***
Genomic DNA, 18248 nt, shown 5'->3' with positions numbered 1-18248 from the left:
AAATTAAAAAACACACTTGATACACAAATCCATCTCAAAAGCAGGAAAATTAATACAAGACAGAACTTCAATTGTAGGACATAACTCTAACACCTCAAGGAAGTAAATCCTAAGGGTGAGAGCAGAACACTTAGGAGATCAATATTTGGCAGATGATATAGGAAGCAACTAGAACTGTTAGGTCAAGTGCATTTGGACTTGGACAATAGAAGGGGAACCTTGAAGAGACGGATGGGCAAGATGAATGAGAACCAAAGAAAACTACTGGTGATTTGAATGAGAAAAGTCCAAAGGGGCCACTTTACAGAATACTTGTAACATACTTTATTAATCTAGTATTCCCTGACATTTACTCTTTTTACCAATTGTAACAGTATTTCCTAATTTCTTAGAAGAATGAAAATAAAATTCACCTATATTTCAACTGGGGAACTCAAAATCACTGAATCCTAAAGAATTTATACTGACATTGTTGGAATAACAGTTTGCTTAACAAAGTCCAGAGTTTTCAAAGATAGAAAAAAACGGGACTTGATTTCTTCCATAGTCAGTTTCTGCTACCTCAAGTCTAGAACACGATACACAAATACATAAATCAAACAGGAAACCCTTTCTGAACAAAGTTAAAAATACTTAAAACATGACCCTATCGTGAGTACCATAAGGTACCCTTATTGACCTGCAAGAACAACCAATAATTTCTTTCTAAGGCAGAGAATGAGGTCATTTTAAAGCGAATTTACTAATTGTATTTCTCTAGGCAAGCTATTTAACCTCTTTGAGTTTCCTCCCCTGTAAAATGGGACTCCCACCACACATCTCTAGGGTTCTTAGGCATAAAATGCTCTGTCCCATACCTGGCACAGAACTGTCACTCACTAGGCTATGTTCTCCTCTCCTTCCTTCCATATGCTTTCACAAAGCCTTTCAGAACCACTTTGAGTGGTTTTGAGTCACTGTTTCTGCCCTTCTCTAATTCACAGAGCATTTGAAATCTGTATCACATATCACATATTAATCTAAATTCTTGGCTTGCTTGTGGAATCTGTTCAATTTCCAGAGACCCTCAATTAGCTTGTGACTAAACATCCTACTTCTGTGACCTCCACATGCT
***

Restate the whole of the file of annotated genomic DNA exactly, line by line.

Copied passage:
Genomic DNA, 18248 nt, shown 5'->3' with positions numbered 1-18248 from the left:
AAATTAAAAAACACACTTGATACACAAATCCATCTCAAAAGCAGGAAAATTAATACAAGACAGAACTTCAATTGTAGGACATAACTCTAACACCTCAAGGAAGTAAATCCTAAGGGTGAGAGCAGAACACTTAGGAGATCAATATTTGGCAGATGATATAGGAAGCAACTAGAACTGTTAGGTCAAGTGCATTTGGACTTGGACAATAGAAGGGGAACCTTGAAGAGACGGATGGGCAAGATGAATGAGAACCAAAGAAAACTACTGGTGATTTGAATGAGAAAAGTCCAAAGGGGCCACTTTACAGAATACTTGTAACATACTTTATTAATCTAGTATTCCCTGACATTTACTCTTTTTACCAATTGTAACAGTATTTCCTAATTTCTTAGAAGAATGAAAATAAAATTCACCTATATTTCAACTGGGGAACTCAAAATCACTGAATCCTAAAGAATTTATACTGACATTGTTGGAATAACAGTTTGCTTAACAAAGTCCAGAGTTTTCAAAGATAGAAAAAAACGGGACTTGATTTCTTCCATAGTCAGTTTCTGCTACCTCAAGTCTAGAACACGATACACAAATACATAAATCAAACAGGAAACCCTTTCTGAACAAAGTTAAAAATACTTAAAACATGACCCTATCGTGAGTACCATAAGGTACCCTTATTGACCTGCAAGAACAACCAATAATTTCTTTCTAAGGCAGAGAATGAGGTCATTTTAAAGCGAATTTACTAATTGTATTTCTCTAGGCAAGCTATTTAACCTCTTTGAGTTTCCTCCCCTGTAAAATGGGACTCCCACCACACATCTCTAGGGTTCTTAGGCATAAAATGCTCTGTCCCATACCTGGCACAGAACTGTCACTCACTAGGCTATGTTCTCCTCTCCTTCCTTCCATATGCTTTCACAAAGCCTTTCAGAACCACTTTGAGTGGTTTTGAGTCACTGTTTCTGCCCTTCTCTAATTCACAGAGCATTTGAAATCTGTATCACATATCACATATTAATCTAAATTCTTGGCTTGCTTGTGGAATCTGTTCAATTTCCAGAGACCCTCAATTAGCTTGTGACTAAACATCCTACTTCTGTGACCTCCACATGCT